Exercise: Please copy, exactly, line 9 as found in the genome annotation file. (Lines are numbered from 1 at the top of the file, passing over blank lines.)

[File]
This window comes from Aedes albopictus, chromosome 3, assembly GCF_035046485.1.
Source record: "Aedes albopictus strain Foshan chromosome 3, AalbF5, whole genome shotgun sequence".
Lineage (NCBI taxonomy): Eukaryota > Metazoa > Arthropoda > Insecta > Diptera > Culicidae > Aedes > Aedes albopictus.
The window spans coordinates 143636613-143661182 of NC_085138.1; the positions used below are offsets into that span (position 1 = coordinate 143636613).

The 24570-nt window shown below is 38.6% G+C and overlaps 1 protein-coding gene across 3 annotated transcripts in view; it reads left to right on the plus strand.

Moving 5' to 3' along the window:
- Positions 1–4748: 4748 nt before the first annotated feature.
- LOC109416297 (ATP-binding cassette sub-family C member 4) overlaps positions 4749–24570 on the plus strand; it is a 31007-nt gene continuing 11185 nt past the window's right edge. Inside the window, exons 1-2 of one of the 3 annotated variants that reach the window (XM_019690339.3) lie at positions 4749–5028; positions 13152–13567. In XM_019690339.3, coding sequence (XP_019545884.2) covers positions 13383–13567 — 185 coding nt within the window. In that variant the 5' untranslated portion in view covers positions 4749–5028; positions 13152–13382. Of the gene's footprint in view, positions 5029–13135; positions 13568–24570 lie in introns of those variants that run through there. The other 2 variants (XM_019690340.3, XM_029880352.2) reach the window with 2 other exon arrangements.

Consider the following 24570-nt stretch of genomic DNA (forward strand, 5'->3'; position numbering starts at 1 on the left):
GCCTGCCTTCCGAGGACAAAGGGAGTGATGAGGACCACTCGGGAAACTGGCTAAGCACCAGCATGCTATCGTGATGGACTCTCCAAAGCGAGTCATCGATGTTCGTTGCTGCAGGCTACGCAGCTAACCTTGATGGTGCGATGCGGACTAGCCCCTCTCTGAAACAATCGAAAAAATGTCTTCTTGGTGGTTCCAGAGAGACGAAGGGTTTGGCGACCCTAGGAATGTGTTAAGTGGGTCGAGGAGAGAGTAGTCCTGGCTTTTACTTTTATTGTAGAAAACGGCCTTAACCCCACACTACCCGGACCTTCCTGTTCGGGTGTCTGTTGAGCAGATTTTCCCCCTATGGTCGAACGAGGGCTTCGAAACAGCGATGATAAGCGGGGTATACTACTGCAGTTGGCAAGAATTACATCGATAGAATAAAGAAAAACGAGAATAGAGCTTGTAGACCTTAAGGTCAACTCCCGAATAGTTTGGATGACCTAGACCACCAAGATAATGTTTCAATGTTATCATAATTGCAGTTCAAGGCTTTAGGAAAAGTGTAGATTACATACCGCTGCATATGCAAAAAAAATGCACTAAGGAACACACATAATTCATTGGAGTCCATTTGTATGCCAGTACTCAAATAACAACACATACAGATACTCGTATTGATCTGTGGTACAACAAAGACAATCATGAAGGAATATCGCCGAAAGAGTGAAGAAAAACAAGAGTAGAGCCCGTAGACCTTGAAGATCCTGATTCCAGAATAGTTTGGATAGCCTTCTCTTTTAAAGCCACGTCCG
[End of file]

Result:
Consider the following 24570-nt stretch of genomic DNA (forward strand, 5'->3'; position numbering starts at 1 on the left):